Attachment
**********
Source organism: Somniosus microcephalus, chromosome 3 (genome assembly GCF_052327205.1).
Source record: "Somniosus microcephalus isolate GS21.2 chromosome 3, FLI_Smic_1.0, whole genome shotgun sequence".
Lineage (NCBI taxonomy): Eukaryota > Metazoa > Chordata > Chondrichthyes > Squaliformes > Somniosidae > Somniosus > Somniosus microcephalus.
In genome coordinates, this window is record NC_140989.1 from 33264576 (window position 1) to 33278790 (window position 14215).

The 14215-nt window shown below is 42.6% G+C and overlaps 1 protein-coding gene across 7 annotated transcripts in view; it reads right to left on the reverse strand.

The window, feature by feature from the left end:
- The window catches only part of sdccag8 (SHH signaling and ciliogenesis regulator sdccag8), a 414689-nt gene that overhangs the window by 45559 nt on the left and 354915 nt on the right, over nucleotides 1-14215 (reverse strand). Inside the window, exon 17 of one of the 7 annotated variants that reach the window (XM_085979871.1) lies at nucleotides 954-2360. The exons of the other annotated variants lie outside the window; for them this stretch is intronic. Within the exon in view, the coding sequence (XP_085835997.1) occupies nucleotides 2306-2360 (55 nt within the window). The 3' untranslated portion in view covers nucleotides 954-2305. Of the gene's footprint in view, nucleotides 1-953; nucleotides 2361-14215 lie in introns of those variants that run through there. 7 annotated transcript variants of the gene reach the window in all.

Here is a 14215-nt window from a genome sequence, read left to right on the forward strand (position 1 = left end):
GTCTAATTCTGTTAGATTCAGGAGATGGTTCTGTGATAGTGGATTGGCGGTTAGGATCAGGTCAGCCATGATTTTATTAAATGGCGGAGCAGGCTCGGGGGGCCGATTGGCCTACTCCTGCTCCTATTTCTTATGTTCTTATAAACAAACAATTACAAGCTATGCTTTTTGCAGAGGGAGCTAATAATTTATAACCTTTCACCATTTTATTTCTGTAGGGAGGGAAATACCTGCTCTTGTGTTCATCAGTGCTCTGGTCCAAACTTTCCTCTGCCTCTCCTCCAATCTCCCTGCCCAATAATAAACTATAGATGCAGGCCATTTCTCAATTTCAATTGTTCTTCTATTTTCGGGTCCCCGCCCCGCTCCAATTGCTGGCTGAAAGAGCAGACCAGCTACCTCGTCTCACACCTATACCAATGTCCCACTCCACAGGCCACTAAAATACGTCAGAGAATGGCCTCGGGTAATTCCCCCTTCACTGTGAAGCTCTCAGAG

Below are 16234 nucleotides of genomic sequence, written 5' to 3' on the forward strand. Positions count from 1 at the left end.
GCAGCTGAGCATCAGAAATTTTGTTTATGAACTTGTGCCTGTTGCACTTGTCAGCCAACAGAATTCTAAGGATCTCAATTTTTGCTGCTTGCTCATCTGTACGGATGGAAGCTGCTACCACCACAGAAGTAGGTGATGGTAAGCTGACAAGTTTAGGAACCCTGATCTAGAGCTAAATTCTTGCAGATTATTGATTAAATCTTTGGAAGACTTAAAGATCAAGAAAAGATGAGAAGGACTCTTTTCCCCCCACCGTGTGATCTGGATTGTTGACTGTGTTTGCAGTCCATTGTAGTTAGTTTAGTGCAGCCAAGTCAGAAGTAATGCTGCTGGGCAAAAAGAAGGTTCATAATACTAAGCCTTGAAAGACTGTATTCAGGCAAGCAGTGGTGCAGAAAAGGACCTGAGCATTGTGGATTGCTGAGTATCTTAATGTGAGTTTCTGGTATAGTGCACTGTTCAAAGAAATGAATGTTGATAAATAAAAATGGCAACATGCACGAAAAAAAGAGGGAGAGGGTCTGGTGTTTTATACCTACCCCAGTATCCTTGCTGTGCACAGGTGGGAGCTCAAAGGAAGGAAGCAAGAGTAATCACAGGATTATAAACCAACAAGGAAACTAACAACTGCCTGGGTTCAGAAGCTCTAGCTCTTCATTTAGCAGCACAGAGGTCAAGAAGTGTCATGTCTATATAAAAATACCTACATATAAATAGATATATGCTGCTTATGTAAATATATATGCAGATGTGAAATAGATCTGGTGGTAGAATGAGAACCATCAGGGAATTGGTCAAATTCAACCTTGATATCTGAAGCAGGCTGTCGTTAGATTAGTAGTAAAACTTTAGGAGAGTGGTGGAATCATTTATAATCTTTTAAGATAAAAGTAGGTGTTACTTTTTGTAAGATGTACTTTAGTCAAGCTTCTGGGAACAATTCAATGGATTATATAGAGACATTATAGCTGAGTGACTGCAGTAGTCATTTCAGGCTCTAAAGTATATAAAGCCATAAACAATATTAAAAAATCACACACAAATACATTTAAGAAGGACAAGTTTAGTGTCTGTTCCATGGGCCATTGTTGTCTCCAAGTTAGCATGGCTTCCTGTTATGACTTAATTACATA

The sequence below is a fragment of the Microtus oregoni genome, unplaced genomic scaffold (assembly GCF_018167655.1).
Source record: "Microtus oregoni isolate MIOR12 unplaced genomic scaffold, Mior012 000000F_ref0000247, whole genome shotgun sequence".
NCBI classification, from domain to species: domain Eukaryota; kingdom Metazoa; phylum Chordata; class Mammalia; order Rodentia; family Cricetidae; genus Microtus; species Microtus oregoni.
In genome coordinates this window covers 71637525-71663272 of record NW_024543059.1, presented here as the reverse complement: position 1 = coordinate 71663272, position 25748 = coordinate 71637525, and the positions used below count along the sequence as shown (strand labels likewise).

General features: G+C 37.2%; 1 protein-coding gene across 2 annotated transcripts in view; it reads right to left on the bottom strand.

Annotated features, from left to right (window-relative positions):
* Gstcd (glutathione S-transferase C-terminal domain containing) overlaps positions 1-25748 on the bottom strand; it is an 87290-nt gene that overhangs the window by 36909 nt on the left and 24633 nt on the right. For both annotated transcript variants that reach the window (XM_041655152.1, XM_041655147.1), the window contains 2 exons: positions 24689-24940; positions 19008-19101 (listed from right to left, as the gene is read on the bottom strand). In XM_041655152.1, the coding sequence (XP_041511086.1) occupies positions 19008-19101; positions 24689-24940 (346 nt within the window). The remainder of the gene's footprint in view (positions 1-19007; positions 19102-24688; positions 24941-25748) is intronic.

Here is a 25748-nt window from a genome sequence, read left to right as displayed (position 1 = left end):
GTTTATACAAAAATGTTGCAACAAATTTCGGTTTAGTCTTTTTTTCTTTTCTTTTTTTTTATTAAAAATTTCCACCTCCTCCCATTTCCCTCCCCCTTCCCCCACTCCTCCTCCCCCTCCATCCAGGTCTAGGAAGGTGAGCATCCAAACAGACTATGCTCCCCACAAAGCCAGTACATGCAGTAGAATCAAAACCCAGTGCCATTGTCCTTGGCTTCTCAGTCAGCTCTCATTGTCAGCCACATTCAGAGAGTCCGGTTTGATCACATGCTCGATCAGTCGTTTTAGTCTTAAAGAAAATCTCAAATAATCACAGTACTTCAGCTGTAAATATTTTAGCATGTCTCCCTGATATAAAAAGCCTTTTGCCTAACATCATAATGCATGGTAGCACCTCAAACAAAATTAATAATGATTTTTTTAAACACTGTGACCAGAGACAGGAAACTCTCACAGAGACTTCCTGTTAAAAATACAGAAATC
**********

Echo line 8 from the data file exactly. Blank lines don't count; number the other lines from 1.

Here is a 14215-nt window from a genome sequence, read left to right on the forward strand (position 1 = left end):